Jeremy Renner details his experience meeting with Nevada lawmakers over state’s film tax incentive bill
The bill's sponsor said Monday it was too late to add an amendment that would include Northern Nevada but the bill may fund a study on the economic effects it would cause
Jeremy Renner is taking in local government politics.
On Monday, the "Mayor of Kingstown" actor shared a photo of himself at a meeting in Carson City, Nevada. The star is lobbying for a bill that would include tax incentives for films shooting in Southern Nevada to also expand to Northern Nevada where he lives.
"This is me staying quiet, listening, observing local government that represent all of Nevada," Renner captioned the photo. "What a pleasure and honor to witness and be welcomed into policy, bills, and legislation to hopefully better represent this beautiful state and it’s hard working citizens…. "
Renner, who has been recovering from a serious snowplow accident in January, has argued that Northern Nevada’s landscape, which includes Reno and Lake Tahoe, would be of interest to filmmakers.
"I have a desire and want to...speak up for people in Elko (County), people up here in Washoe (County), that we also deserve the opportunity to reap the benefits of building studios, jobs, infrastructure for the film industry," Renner told The Associated Press Monday at the state legislature. "And that’s my main impetus to be here."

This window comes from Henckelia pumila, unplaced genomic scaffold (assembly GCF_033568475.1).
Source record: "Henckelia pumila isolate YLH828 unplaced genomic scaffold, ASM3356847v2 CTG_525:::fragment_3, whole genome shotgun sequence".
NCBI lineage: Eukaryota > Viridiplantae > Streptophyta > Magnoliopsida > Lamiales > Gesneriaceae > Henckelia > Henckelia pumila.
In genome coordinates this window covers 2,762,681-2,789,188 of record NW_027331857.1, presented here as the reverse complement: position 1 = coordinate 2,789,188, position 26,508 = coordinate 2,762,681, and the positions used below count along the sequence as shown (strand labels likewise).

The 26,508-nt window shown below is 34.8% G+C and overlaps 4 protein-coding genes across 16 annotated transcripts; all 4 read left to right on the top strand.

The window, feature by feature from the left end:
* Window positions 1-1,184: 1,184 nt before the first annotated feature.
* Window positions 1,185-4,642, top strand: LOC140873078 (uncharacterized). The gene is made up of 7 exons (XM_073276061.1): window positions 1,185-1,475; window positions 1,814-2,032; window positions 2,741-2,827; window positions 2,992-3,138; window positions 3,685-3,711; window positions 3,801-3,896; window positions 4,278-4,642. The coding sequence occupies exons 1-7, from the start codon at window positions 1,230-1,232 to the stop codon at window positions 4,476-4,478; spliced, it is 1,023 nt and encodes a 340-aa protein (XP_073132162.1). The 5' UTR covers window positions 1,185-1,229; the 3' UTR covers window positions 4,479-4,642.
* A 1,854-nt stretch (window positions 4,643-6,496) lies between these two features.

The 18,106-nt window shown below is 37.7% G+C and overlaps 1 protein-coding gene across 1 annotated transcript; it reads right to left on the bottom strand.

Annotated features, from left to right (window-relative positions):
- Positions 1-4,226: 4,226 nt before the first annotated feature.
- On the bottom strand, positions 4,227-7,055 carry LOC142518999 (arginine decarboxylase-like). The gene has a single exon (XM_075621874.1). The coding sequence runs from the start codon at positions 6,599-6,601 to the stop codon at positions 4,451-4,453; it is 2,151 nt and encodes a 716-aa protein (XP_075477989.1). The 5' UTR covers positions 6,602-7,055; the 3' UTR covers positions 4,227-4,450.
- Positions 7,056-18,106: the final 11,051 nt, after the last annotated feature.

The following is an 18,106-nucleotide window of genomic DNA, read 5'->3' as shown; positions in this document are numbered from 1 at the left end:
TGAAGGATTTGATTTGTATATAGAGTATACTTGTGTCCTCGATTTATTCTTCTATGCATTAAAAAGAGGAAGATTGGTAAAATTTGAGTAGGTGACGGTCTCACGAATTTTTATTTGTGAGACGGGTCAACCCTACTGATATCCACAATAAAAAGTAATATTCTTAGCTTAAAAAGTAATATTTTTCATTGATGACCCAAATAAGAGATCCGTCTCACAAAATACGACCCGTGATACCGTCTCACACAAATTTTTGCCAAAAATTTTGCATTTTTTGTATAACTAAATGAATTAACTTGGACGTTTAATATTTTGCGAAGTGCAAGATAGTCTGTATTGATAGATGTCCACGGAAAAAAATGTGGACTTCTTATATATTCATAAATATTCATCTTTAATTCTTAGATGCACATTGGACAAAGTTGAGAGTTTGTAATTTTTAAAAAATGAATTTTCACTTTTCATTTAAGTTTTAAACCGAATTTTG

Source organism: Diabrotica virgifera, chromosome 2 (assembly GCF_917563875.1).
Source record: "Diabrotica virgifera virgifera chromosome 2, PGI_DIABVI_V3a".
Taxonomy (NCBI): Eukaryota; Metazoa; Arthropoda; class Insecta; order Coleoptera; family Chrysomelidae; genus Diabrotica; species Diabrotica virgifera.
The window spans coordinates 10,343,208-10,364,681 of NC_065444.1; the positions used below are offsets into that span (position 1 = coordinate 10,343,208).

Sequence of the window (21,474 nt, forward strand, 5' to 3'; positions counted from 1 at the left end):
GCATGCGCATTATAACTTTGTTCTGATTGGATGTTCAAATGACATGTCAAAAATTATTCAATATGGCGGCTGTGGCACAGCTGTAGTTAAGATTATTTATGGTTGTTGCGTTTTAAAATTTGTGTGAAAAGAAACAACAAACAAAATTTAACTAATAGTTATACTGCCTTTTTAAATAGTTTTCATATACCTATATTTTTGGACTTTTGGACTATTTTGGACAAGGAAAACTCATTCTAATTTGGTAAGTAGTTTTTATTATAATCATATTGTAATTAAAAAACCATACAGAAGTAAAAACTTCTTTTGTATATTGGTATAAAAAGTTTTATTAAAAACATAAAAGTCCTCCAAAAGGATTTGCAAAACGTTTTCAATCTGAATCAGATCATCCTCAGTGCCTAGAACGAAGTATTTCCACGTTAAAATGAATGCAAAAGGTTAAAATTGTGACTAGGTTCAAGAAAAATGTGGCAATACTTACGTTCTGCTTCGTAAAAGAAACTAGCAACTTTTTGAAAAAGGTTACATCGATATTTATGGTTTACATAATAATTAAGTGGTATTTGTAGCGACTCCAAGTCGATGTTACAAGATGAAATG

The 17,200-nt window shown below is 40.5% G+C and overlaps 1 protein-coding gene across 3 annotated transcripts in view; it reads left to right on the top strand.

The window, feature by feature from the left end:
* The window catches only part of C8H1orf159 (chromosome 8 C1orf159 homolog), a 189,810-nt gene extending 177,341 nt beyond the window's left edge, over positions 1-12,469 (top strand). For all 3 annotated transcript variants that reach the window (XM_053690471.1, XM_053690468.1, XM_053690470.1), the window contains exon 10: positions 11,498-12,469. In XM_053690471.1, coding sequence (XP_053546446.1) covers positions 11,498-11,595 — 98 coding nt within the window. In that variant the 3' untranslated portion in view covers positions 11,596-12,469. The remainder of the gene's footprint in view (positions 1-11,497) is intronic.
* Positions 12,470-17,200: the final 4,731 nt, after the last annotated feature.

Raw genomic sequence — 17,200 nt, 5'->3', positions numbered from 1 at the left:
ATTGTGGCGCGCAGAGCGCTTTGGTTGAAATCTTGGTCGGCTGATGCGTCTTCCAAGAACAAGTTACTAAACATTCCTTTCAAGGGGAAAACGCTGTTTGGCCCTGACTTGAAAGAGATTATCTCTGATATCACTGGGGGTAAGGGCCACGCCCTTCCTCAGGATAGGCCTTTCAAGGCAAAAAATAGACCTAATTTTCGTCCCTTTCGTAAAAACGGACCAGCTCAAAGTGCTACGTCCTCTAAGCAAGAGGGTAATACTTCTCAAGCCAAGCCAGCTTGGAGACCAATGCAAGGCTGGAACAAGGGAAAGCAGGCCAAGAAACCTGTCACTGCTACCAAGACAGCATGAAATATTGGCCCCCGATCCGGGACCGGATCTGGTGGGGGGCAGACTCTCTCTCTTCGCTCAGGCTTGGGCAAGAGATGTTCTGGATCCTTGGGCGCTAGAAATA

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The 52-year-old Marvel star, who admitted he only recently found out about the bill that has been in the works for two years, also said he would like to do more projects near his home.
The bill, SB496, would provide $190 million in tax credits annually over the next two decades for two sites in Southern Nevada: University of Nevada’s campus in Las Vegas and another area in the Summerlin area of Las Vegas.
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The bill would include a $1 billion Sony expansion in Southern Nevada and construction could begin in 2025 and filmmakers could start using the sites in 2027 if the bill is passed.
On Monday, the bill’s sponsor, Democratic Sen. Roberta Lange, said it was too late to add a third site to the bill in the current legislative session, but they may include an amendment to fund a study of the effects of adding Northern Nevada to the bill.
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"It took two years to get that bill to where it is today," Lange said Monday. "And so to bring in something else, a whole new idea at this point, it’s probably not going to work," said Lange. "But I think we need to look at it."
Renner moved to Northern Nevada a decade ago and said he decided to lobby for that area to be included in the bill after he found out about it on a recent trip to Los Angeles.
The bill was introduced into the legislature with only two weeks left in the biennial session.
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Georgia is the current U.S. leader in film tax incentives and other actors like Dennis Quaid in Texas are also lobbying to have similar incentives moved to their states.
"I'm an independent. This is not really a blue or red state issue. It's a business thing, and bringing filmmaking back to Texas," Quaid said on "Varney & Co." last week. "We want to bring them back, make it a really business-friendly place to be and not be any kind of welfare program or government subsidized program," he continued, "but actually, for Texas to get a return on its investment."